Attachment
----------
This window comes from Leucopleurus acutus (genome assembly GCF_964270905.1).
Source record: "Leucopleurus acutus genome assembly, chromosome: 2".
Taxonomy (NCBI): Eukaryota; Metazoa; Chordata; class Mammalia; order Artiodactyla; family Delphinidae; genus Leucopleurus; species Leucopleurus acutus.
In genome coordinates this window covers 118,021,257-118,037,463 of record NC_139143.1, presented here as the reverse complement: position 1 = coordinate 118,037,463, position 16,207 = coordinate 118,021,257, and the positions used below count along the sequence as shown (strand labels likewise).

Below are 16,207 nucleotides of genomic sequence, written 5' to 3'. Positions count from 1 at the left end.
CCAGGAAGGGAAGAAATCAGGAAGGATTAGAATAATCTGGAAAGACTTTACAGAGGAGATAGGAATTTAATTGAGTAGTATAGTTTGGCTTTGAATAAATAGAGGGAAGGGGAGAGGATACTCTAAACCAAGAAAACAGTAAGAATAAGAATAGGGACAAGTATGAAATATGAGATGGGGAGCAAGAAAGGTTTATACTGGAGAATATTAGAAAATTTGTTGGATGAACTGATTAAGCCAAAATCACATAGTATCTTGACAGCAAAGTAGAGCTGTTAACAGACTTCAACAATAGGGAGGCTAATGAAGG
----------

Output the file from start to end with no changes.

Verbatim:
This window comes from Leucopleurus acutus (genome assembly GCF_964270905.1).
Source record: "Leucopleurus acutus genome assembly, chromosome: 2".
Taxonomy (NCBI): Eukaryota; Metazoa; Chordata; class Mammalia; order Artiodactyla; family Delphinidae; genus Leucopleurus; species Leucopleurus acutus.
In genome coordinates this window covers 118,021,257-118,037,463 of record NC_139143.1, presented here as the reverse complement: position 1 = coordinate 118,037,463, position 16,207 = coordinate 118,021,257, and the positions used below count along the sequence as shown (strand labels likewise).

Below are 16,207 nucleotides of genomic sequence, written 5' to 3'. Positions count from 1 at the left end.
CCAGGAAGGGAAGAAATCAGGAAGGATTAGAATAATCTGGAAAGACTTTACAGAGGAGATAGGAATTTAATTGAGTAGTATAGTTTGGCTTTGAATAAATAGAGGGAAGGGGAGAGGATACTCTAAACCAAGAAAACAGTAAGAATAAGAATAGGGACAAGTATGAAATATGAGATGGGGAGCAAGAAAGGTTTATACTGGAGAATATTAGAAAATTTGTTGGATGAACTGATTAAGCCAAAATCACATAGTATCTTGACAGCAAAGTAGAGCTGTTAACAGACTTCAACAATAGGGAGGCTAATGAAGG